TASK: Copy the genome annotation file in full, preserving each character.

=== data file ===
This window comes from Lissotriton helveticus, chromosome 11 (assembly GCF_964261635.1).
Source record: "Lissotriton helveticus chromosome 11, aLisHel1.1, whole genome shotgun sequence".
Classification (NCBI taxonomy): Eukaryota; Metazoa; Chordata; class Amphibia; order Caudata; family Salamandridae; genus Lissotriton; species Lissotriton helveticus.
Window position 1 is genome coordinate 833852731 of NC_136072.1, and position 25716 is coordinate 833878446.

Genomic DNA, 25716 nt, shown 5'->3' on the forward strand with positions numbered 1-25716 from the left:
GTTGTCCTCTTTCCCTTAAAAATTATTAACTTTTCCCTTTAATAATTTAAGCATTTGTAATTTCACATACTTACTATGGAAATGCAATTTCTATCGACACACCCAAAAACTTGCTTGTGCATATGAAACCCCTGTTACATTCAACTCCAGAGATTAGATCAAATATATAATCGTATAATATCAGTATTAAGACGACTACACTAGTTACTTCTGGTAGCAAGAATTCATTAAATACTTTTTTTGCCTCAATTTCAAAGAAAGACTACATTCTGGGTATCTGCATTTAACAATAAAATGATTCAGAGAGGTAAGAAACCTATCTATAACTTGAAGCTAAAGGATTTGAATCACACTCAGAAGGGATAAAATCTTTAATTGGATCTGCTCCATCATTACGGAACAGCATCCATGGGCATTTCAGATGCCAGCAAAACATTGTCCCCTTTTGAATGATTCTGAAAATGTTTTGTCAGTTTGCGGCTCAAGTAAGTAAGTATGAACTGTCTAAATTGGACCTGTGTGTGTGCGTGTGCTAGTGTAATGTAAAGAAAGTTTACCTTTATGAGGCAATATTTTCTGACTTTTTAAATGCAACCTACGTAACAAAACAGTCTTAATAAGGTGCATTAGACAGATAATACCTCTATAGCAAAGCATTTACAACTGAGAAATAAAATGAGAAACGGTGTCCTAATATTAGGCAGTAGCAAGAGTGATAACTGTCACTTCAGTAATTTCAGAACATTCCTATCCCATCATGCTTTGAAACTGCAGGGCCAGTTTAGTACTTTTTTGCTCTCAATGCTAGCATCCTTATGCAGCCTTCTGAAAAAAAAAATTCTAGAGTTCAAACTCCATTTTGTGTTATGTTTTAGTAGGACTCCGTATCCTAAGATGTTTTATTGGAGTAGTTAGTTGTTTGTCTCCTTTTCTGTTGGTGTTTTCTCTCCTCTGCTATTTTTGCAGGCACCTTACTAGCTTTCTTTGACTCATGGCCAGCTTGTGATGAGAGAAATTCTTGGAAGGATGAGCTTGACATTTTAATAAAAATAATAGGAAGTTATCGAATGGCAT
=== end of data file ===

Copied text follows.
This window comes from Lissotriton helveticus, chromosome 11 (assembly GCF_964261635.1).
Source record: "Lissotriton helveticus chromosome 11, aLisHel1.1, whole genome shotgun sequence".
Classification (NCBI taxonomy): Eukaryota; Metazoa; Chordata; class Amphibia; order Caudata; family Salamandridae; genus Lissotriton; species Lissotriton helveticus.
Window position 1 is genome coordinate 833852731 of NC_136072.1, and position 25716 is coordinate 833878446.

Genomic DNA, 25716 nt, shown 5'->3' on the forward strand with positions numbered 1-25716 from the left:
GTTGTCCTCTTTCCCTTAAAAATTATTAACTTTTCCCTTTAATAATTTAAGCATTTGTAATTTCACATACTTACTATGGAAATGCAATTTCTATCGACACACCCAAAAACTTGCTTGTGCATATGAAACCCCTGTTACATTCAACTCCAGAGATTAGATCAAATATATAATCGTATAATATCAGTATTAAGACGACTACACTAGTTACTTCTGGTAGCAAGAATTCATTAAATACTTTTTTTGCCTCAATTTCAAAGAAAGACTACATTCTGGGTATCTGCATTTAACAATAAAATGATTCAGAGAGGTAAGAAACCTATCTATAACTTGAAGCTAAAGGATTTGAATCACACTCAGAAGGGATAAAATCTTTAATTGGATCTGCTCCATCATTACGGAACAGCATCCATGGGCATTTCAGATGCCAGCAAAACATTGTCCCCTTTTGAATGATTCTGAAAATGTTTTGTCAGTTTGCGGCTCAAGTAAGTAAGTATGAACTGTCTAAATTGGACCTGTGTGTGTGCGTGTGCTAGTGTAATGTAAAGAAAGTTTACCTTTATGAGGCAATATTTTCTGACTTTTTAAATGCAACCTACGTAACAAAACAGTCTTAATAAGGTGCATTAGACAGATAATACCTCTATAGCAAAGCATTTACAACTGAGAAATAAAATGAGAAACGGTGTCCTAATATTAGGCAGTAGCAAGAGTGATAACTGTCACTTCAGTAATTTCAGAACATTCCTATCCCATCATGCTTTGAAACTGCAGGGCCAGTTTAGTACTTTTTTGCTCTCAATGCTAGCATCCTTATGCAGCCTTCTGAAAAAAAAAATTCTAGAGTTCAAACTCCATTTTGTGTTATGTTTTAGTAGGACTCCGTATCCTAAGATGTTTTATTGGAGTAGTTAGTTGTTTGTCTCCTTTTCTGTTGGTGTTTTCTCTCCTCTGCTATTTTTGCAGGCACCTTACTAGCTTTCTTTGACTCATGGCCAGCTTGTGATGAGAGAAATTCTTGGAAGGATGAGCTTGACATTTTAATAAAAATAATAGGAAGTTATCGAATGGCAT